Michael Grant and Katherine Applegate
Feiwel & Friends
Available October 2nd
Received from publisher for review
THE STORY (from Amazon)
In the beginning, there was an apple –
And then there was a car crash, a horrible injury, and a hospital. But before Evening Spiker's head clears a strange boy named Solo is rushing her to her mother’s research facility. There, under the best care available, Eve is left alone to heal.
Just when Eve thinks she will die – not from her injuries, but from boredom—her mother gives her a special project: Create the perfect boy.
Using an amazingly detailed simulation, Eve starts building a boy from the ground up. Eve is creating Adam. And he will be just perfect . . . won’t he?
Quick and entertaining, Eve and Adam is one of those stories that doesn’t try to be deep and poignant; Mr. Grant and Ms. Applegate clearly preferring our lips to be curled in amusement rather than brows furrowed in concentration, making it extraordinarily easy to fly through Eve’s story in a single sitting. Those picking this book up hoping for an intense character study aren’t going to find it, as Eve, Solo, and finally Adam himself remain characters who don’t necessarily have us spellbound with their complexity, but though we remain in shallow waters with them, we find ourselves invested in their lives nonetheless. Despite some darker elements, Eve and Adam has a desirable lightness to it, the dialogue witty and easy-flowing as we’re carried from page to page with the assistance of smooth transitions from Eve’s point of view to Solo’s and finally Adam’s, and we reach the last page before we’re quite ready for our time with each of them to be over.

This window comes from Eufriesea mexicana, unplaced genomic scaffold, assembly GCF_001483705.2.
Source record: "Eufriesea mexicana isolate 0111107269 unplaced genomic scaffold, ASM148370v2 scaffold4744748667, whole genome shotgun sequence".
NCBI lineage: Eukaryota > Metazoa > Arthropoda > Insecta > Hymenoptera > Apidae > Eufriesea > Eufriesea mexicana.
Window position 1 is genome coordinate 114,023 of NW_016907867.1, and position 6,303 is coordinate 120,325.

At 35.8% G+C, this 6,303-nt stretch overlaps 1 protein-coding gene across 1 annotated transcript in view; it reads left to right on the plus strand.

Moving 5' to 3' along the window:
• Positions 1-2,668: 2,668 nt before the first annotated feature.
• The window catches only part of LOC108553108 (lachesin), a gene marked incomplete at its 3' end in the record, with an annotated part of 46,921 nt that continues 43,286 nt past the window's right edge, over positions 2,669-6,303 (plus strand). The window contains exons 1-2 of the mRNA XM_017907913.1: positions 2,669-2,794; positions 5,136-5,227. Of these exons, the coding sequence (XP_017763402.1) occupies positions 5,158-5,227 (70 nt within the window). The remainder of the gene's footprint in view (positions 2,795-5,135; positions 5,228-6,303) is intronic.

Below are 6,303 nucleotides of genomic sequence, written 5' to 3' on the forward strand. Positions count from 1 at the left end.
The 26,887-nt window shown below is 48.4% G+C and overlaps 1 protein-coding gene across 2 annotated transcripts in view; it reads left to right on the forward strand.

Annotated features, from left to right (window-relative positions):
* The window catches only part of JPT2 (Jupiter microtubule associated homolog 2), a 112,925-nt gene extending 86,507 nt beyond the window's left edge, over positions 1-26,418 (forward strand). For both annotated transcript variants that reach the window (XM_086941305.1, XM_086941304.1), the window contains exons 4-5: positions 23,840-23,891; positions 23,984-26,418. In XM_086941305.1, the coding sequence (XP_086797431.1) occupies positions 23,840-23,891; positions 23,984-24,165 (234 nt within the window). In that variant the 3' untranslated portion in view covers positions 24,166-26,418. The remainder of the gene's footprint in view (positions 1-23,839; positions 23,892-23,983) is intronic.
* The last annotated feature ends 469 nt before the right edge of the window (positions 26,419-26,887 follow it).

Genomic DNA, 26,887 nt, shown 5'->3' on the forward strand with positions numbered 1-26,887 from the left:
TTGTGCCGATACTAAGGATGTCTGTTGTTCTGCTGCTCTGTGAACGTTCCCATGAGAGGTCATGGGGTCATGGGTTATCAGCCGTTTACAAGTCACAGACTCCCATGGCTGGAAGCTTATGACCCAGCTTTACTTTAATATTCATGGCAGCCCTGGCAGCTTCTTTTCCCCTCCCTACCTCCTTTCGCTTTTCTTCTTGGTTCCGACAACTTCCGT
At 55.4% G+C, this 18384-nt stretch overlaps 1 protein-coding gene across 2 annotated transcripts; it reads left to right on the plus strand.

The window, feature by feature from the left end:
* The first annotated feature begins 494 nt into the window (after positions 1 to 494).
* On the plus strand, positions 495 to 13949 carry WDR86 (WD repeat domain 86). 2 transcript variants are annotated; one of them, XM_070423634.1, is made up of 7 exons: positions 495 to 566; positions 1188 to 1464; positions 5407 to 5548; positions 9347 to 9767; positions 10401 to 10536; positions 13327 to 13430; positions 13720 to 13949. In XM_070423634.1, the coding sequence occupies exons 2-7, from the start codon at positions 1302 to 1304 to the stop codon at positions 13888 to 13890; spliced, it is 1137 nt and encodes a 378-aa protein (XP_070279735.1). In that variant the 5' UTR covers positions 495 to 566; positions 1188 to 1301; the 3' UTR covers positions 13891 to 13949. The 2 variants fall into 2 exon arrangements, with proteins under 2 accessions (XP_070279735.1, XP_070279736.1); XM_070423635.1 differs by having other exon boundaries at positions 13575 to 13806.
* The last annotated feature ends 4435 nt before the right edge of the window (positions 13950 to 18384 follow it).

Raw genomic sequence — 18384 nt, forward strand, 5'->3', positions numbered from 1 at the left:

Eve has our attention from the very first line of the very first chapter, musing over her choice of less-than profound thoughts as she hurtles through the air after being hit by a car, showing us instantly that this is going to be a story that has the potential to be dark with the characters brooding and introspective, but chooses to have a little fun instead. She and Solo have enough tension and attraction sparking between them to give us the butterflies any lover of romance craves, their interactions sweet without being overly saccharine as they work their way toward coupledom without much drama or fanfare. Solo does come to the conclusion that his affection for Eve is in fact love perhaps a bit quicker than is believable, but given his relative isolation growing up in Spiker Biopharm it’s fairly easy to beat back the desire to scoff at his love-laced revelations and continue to allow ourselves to be simply entertained.
The story progresses at an even pace until the end, shocking us slightly when a few impressively unexpected things come to light for Eve and Solo only to have events wrap up a few short pages later. Despite a somewhat abrupt and underdeveloped ending, Eve and Adam is the perfect book to pick up when you want a reminder of how much fun reading can be, and when one prefers that reminder to come without a lot of emotional grittiness. I believe this book has a sequel in the works, and it’s certainly one I’m going to pick up with the hope we’ll dig a little deeper under the skin of Eve, Solo and Adam while keeping the same fluid style that made this first book so easy to get lost in.